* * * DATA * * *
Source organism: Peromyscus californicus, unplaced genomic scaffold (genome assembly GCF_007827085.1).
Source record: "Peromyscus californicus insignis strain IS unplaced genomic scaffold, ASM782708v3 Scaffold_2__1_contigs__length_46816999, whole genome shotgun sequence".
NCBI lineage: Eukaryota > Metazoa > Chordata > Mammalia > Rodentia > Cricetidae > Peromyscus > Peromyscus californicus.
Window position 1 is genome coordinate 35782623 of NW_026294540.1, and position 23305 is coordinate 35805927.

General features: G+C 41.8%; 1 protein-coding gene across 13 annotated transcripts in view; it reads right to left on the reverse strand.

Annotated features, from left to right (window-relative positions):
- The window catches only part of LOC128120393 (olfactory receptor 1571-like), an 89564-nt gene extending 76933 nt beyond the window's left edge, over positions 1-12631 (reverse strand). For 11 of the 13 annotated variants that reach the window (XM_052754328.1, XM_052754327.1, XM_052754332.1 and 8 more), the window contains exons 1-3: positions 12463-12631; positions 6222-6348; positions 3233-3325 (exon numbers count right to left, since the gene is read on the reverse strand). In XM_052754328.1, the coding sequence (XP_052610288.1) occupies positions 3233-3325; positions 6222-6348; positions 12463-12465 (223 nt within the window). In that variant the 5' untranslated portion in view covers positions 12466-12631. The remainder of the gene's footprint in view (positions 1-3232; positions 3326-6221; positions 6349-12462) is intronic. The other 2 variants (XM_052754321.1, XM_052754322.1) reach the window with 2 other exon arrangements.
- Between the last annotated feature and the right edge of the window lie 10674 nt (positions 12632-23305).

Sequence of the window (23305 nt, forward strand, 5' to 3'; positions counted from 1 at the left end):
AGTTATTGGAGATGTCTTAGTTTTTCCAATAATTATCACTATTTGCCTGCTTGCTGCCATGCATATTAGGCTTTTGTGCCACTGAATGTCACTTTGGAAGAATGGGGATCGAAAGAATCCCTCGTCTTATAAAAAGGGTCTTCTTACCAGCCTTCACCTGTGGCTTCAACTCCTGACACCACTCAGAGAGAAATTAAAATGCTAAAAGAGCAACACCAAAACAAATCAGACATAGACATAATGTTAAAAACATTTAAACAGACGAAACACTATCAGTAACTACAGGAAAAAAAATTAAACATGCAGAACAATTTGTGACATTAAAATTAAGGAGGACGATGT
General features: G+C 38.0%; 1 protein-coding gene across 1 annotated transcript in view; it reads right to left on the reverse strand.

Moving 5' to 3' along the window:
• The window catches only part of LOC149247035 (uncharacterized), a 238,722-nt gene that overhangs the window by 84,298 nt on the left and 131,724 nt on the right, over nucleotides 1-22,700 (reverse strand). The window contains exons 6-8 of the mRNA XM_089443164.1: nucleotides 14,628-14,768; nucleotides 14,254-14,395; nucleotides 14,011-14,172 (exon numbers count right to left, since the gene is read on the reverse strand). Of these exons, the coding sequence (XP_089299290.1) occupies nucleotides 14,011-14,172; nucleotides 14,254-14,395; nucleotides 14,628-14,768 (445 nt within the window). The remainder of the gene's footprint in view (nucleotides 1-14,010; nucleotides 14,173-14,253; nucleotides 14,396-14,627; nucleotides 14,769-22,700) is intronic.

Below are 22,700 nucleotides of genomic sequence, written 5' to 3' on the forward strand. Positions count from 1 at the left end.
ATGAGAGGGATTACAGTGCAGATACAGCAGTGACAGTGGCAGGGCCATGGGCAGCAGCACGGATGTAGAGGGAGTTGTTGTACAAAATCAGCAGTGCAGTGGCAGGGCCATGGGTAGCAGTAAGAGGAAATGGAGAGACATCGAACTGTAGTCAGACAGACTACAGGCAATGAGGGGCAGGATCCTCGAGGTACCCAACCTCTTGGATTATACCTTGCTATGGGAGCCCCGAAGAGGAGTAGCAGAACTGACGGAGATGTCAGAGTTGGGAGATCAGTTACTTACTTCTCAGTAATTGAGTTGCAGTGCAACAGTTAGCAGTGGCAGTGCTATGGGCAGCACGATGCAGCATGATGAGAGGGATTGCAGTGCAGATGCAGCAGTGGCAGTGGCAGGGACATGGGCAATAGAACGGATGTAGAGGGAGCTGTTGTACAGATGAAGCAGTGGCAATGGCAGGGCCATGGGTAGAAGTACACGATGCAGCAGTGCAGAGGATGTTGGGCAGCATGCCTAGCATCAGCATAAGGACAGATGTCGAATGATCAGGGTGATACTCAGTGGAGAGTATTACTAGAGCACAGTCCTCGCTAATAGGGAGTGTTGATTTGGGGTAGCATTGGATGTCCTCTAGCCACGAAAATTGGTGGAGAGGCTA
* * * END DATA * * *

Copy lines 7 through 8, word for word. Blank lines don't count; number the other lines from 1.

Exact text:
- The window catches only part of LOC128120393 (olfactory receptor 1571-like), an 89564-nt gene extending 76933 nt beyond the window's left edge, over positions 1-12631 (reverse strand). For 11 of the 13 annotated variants that reach the window (XM_052754328.1, XM_052754327.1, XM_052754332.1 and 8 more), the window contains exons 1-3: positions 12463-12631; positions 6222-6348; positions 3233-3325 (exon numbers count right to left, since the gene is read on the reverse strand). In XM_052754328.1, the coding sequence (XP_052610288.1) occupies positions 3233-3325; positions 6222-6348; positions 12463-12465 (223 nt within the window). In that variant the 5' untranslated portion in view covers positions 12466-12631. The remainder of the gene's footprint in view (positions 1-3232; positions 3326-6221; positions 6349-12462) is intronic. The other 2 variants (XM_052754321.1, XM_052754322.1) reach the window with 2 other exon arrangements.
- Between the last annotated feature and the right edge of the window lie 10674 nt (positions 12632-23305).